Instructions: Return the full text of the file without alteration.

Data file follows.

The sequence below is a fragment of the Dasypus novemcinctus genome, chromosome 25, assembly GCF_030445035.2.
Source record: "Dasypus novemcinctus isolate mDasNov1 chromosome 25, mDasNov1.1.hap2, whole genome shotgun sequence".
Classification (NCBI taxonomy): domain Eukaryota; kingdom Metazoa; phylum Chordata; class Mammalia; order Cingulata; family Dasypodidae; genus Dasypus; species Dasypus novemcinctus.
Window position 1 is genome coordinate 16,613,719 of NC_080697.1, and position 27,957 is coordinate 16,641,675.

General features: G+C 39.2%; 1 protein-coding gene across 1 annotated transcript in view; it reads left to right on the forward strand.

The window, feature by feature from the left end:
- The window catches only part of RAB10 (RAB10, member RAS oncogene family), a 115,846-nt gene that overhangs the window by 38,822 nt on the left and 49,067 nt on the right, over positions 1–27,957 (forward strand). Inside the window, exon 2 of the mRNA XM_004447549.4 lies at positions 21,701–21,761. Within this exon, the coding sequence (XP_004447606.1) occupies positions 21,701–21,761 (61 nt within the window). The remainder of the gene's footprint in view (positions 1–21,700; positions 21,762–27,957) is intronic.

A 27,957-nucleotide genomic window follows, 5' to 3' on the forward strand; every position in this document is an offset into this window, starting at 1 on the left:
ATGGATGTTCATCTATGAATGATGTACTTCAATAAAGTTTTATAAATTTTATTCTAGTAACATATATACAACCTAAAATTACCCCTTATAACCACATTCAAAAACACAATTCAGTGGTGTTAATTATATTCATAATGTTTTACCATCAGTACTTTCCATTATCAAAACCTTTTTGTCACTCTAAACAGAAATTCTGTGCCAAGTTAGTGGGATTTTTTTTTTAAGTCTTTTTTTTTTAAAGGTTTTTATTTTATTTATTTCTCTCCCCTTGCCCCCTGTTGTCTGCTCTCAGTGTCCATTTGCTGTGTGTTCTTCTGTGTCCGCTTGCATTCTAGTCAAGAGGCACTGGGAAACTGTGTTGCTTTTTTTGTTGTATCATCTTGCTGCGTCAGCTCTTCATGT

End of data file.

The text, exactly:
The sequence below is a fragment of the Dasypus novemcinctus genome, chromosome 25, assembly GCF_030445035.2.
Source record: "Dasypus novemcinctus isolate mDasNov1 chromosome 25, mDasNov1.1.hap2, whole genome shotgun sequence".
Classification (NCBI taxonomy): domain Eukaryota; kingdom Metazoa; phylum Chordata; class Mammalia; order Cingulata; family Dasypodidae; genus Dasypus; species Dasypus novemcinctus.
Window position 1 is genome coordinate 16,613,719 of NC_080697.1, and position 27,957 is coordinate 16,641,675.

General features: G+C 39.2%; 1 protein-coding gene across 1 annotated transcript in view; it reads left to right on the forward strand.

The window, feature by feature from the left end:
- The window catches only part of RAB10 (RAB10, member RAS oncogene family), a 115,846-nt gene that overhangs the window by 38,822 nt on the left and 49,067 nt on the right, over positions 1–27,957 (forward strand). Inside the window, exon 2 of the mRNA XM_004447549.4 lies at positions 21,701–21,761. Within this exon, the coding sequence (XP_004447606.1) occupies positions 21,701–21,761 (61 nt within the window). The remainder of the gene's footprint in view (positions 1–21,700; positions 21,762–27,957) is intronic.

A 27,957-nucleotide genomic window follows, 5' to 3' on the forward strand; every position in this document is an offset into this window, starting at 1 on the left:
ATGGATGTTCATCTATGAATGATGTACTTCAATAAAGTTTTATAAATTTTATTCTAGTAACATATATACAACCTAAAATTACCCCTTATAACCACATTCAAAAACACAATTCAGTGGTGTTAATTATATTCATAATGTTTTACCATCAGTACTTTCCATTATCAAAACCTTTTTGTCACTCTAAACAGAAATTCTGTGCCAAGTTAGTGGGATTTTTTTTTTAAGTCTTTTTTTTTTAAAGGTTTTTATTTTATTTATTTCTCTCCCCTTGCCCCCTGTTGTCTGCTCTCAGTGTCCATTTGCTGTGTGTTCTTCTGTGTCCGCTTGCATTCTAGTCAAGAGGCACTGGGAAACTGTGTTGCTTTTTTTGTTGTATCATCTTGCTGCGTCAGCTCTTCATGT